Of course this sounds all fine and well for the fast food practitioners, although judging by the queueing issues outside a recently reopened Five Guys in Edinburgh, some further restrictions will need addressing. What of pubs and restaurants? As the sector gradually reopens after the lock-down they will be faced with multiple challenges in the period before a return to “normality” – whatever that is. Broadly, these fall into three key areas – covering how to win consumers trust that its okay to return; operationally delivering a safe environment for all; and be cash generative with low volumes during a long ramp-up. All three will be constantly playing on the minds of business leaders. Reilley shared pictures on Twitter at the weekend of how one of his Lounge sites would look if capacity was reduced to take into consideration social distancing measures. The image of a sparse space was stark and depressing. Reilley made the point in the group’s larger Cosy Club sites it may be easier to accommodate social distancing measures, but what about brands such as Franco Manca, Pho, Mowgli and Giggling Squid, to name a few? Part of their charms is the buzz of the closeness designed into their sites. Should they up their delivery credentials until the world turns and, if so, will that be enough to bridge the gap until social distancing measures are completely eased? What now for Wagamama’s communal tables? After years of lines being blurred in the industry, some will become a lot clearer, others will become even more blurred.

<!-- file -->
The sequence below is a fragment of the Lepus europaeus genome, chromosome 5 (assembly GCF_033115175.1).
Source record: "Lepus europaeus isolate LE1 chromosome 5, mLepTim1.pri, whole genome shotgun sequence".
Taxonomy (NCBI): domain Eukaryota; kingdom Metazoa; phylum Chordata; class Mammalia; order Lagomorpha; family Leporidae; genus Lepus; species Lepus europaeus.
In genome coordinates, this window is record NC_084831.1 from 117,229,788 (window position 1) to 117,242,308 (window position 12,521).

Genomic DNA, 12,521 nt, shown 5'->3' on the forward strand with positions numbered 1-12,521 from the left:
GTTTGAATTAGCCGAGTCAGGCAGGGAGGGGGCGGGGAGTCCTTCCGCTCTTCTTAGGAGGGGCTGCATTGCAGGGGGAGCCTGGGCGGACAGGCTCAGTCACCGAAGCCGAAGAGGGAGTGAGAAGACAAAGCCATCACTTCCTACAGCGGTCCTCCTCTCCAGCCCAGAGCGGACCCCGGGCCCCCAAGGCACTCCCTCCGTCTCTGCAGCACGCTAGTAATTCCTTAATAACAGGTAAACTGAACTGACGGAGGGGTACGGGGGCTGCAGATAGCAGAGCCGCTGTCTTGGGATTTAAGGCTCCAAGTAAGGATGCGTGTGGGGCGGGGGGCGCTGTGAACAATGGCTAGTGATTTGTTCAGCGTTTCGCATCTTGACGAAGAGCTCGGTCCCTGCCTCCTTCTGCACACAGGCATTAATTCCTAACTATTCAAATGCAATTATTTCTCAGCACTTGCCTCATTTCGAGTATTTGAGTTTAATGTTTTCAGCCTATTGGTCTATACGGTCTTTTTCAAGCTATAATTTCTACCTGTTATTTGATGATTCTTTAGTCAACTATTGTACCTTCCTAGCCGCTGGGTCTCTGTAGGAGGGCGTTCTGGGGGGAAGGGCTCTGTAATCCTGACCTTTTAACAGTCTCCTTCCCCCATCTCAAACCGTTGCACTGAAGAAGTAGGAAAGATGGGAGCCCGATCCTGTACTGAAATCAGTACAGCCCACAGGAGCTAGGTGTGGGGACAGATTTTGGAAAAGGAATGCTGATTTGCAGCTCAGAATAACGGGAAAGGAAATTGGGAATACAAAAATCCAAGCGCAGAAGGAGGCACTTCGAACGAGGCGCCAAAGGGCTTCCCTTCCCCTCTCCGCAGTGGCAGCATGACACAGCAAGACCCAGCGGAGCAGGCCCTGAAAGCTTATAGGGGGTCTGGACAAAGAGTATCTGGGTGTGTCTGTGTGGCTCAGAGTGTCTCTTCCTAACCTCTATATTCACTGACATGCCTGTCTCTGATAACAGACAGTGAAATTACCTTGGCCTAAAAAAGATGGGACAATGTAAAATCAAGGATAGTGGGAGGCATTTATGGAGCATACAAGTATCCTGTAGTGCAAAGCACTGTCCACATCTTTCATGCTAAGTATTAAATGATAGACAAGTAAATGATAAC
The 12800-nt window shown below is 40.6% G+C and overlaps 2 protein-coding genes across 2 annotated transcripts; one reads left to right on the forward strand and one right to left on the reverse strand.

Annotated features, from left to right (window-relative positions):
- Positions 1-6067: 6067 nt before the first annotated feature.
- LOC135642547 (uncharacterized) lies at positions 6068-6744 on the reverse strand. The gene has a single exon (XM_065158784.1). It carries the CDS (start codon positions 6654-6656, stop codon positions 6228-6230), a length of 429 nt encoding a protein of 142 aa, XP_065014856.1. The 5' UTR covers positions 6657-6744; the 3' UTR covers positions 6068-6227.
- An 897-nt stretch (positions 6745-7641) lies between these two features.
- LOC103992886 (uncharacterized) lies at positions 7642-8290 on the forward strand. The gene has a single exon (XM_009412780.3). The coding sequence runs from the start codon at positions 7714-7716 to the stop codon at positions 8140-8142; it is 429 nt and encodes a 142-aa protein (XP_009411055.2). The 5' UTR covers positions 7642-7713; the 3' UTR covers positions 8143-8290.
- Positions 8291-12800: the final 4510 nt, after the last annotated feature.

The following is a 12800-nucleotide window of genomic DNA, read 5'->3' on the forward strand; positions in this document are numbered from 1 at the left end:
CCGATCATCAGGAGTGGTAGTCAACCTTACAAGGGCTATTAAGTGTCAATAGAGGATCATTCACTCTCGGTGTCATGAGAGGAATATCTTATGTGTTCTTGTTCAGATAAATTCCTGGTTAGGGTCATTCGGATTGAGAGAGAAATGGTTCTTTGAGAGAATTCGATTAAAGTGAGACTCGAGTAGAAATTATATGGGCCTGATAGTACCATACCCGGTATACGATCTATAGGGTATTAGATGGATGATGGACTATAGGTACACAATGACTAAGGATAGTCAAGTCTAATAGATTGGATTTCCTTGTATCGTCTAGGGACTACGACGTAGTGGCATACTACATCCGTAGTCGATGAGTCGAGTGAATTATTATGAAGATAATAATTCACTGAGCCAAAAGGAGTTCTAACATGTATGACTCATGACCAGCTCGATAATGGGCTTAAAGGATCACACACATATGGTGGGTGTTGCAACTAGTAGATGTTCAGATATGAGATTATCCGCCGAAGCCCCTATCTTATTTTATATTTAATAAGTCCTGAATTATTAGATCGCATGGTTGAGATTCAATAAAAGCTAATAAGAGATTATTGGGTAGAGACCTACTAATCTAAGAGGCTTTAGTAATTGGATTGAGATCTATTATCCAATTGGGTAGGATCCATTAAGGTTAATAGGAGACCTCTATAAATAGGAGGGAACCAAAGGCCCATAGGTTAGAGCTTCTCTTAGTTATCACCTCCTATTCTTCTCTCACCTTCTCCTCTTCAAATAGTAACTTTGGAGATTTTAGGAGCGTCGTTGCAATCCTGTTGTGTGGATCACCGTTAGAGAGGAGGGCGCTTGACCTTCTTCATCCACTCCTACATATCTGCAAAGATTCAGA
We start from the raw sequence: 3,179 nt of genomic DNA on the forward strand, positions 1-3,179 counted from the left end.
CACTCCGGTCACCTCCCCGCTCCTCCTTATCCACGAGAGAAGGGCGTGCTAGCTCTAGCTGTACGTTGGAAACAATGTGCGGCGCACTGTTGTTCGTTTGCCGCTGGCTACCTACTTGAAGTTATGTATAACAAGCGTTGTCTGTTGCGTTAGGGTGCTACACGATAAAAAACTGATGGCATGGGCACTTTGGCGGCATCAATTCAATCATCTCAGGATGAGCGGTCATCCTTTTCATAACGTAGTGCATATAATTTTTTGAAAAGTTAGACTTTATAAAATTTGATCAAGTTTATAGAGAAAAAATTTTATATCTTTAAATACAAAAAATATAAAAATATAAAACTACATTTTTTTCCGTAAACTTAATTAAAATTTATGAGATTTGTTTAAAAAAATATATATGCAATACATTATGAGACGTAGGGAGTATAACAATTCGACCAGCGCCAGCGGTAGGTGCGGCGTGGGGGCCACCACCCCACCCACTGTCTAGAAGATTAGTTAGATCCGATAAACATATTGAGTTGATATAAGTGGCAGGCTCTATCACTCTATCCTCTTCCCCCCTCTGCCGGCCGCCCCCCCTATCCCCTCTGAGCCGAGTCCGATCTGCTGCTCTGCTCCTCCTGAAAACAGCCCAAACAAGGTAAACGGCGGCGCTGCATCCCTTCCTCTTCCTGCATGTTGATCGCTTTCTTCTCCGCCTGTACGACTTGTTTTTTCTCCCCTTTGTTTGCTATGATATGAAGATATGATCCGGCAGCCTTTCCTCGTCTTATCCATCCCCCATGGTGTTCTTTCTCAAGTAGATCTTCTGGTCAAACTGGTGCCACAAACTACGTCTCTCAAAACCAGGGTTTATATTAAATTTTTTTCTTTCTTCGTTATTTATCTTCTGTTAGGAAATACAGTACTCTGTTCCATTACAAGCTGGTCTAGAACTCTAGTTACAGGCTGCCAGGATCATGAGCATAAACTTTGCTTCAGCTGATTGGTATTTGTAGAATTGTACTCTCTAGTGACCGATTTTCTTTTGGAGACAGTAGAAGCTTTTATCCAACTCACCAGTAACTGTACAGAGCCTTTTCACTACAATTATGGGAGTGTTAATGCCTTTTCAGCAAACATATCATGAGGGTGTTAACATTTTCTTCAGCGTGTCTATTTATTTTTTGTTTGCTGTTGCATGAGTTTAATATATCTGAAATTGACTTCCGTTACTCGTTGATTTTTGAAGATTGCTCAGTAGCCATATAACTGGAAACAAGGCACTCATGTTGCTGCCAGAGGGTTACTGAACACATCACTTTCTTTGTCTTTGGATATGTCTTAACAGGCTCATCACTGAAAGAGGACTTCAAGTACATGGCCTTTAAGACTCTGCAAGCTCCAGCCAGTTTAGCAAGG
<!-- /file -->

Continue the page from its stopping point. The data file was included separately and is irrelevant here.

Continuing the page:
This is all without thinking about how customer behaviour will be changed in the longer-term. We all presume younger generations, with their inbuilt “invincibility”, will lead from the front when it comes to going back out to eat and drink, to socialise, but what does this mean for the brands/businesses that aren’t aimed at that demographic? The “grey pound” places a crucial role in the weekly trade levels for brands such as Cafe Rouge, Bistrot Pierre and many destination pubs. When will these people venture out again? Speaking to Mel Marriot, managing director of Darwin & Wallace, last week, she was aware her own business would have to do more to appeal to those under 25. Those with more of a slant toward families will also be wary. Can we expect a ramping up of family-meal offers/deals across all delivery platforms? James Hacon, founder of Think Hospitality, says: “As we come out of lock-down there is no doubt in my mind people will socialise within wider family circles – it just won’t be in pubs and bars straight away. The opportunity to sell food and drink for these occasions will be considerable I think.” Also, how quickly can operators switch mindset from trying to limit levels of cash burn to focusing on cash generation? It will be a fine balance that may take longer than many hope or can cope with.